I know some people who swear by a series bible, and I think that's useful, but it won't help solve all of those problems.
This is actually a brilliant idea. A series bible helps, but there's lots of little things you throw out into a novel that can sometimes trip you up.
What is your favorite paragraph in BROKEN SOULS?
That's a tough one. I don't know that there's a single paragraph, but I do have a favorite scene. I don't want to spoil things, but there's a scene at the La Brea Tar Pits where Eric finally gets the truth of what's going on and it really screws with his head. I particularly enjoyed writing that one.
One of my favorite things about the series is the wonderful gritty L.A. vibe. I started reading DEAD THINGS expecting the neutral urban fantasy setting, but was quickly blown away at how you mashed up horror and noir. Was this intentional at all? Did you go into the book wanting to write something different, or did it come out organically as you were writing the story?
It was intentional. Noir and horror are pretty closely related, I think and I wanted to write something that really brought in Los Angeles as a setting. I really didn't want this to be a generic UF, but still wanted to play with the tropes. As much as I knew how I tried to tilt them all to one side to, hopefully, keep them interesting and put a different spin on them.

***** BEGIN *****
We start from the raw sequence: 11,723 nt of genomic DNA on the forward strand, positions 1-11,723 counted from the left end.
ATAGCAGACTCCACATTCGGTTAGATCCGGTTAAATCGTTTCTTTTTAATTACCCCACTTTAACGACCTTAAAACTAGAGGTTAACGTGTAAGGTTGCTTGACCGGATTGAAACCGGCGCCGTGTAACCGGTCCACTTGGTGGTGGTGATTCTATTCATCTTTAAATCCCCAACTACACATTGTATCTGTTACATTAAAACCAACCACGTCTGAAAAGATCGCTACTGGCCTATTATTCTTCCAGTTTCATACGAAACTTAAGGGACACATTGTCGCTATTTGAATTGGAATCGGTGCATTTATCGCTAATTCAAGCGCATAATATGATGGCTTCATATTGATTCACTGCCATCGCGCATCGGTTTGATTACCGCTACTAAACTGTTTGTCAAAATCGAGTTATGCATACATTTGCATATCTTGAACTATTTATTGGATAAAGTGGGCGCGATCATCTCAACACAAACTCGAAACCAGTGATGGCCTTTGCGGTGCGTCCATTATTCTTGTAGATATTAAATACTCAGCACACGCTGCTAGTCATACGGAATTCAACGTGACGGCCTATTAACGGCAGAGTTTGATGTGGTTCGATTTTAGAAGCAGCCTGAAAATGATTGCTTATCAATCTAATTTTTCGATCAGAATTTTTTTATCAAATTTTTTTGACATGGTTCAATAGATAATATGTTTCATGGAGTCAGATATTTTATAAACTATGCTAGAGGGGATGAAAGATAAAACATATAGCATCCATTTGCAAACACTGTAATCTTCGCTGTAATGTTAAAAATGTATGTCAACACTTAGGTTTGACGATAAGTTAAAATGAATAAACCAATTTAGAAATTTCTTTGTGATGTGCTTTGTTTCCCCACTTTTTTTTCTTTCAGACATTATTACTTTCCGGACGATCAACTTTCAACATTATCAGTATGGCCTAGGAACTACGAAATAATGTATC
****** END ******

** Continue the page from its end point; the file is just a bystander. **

It makes me really happy, for some reason, to hear it was intentional. I love urban fantasy as a genre, but the settings can be generic, and setting to me is very important. DEAD THINGS really did take the standard tropes and twist them on the head, so the stuff I love about the genre is there, but still felt fresh and new.
Your main character, Eric Carter, is a necromancer. I’ve read tons of books about death magic that gloss over what someone with those sorts of powers would actually experience. Which is why when I read DEAD THINGS, and saw how you focused on Eric’s grief and isolation, I was pumping my fist into the air shouting, “Yessss!”. Was it hard to write from this perspective?
It was easy in that I think I understand the character well enough to be able to express how he's feeling, which isn't always a straightforward thing, but hard in that, well, writing about grief is always hard. We don't like to look at it and it's certainly brought up some things for me that I wasn't expecting.
I think as a character Carter's not done grieving, particularly because so much of what's gone wrong for him is his own fault. That's something I hope to explore more in the next book. I see him as having a perspective on death that actually makes it harder for him to grieve. He's constantly surrounded by reminders of what's on the other side and it isn't pretty. Every day he sees tragedy after tragedy and he never gets a break from it. It wears on him.